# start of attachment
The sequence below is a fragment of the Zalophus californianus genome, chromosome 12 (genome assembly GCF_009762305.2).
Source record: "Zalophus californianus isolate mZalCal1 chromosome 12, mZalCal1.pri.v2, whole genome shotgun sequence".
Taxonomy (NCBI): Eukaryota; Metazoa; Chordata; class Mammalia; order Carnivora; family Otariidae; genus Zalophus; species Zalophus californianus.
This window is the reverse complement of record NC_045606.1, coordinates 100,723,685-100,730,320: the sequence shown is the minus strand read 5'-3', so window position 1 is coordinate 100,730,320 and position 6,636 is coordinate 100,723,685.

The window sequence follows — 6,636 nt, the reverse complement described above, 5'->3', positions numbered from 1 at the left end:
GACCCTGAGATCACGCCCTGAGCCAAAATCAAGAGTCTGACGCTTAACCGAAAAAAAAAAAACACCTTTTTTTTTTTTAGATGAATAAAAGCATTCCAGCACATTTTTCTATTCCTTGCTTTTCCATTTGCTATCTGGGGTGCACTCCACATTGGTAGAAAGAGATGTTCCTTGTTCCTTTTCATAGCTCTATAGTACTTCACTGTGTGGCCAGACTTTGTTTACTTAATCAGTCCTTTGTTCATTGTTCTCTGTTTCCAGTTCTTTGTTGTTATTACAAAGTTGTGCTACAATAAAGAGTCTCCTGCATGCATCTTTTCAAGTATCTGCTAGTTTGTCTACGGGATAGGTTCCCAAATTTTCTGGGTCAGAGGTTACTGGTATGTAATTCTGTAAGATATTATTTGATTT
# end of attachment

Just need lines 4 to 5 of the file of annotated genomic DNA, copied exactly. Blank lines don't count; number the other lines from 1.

This window is the reverse complement of record NC_045606.1, coordinates 100,723,685-100,730,320: the sequence shown is the minus strand read 5'-3', so window position 1 is coordinate 100,730,320 and position 6,636 is coordinate 100,723,685.

The window sequence follows — 6,636 nt, the reverse complement described above, 5'->3', positions numbered from 1 at the left end: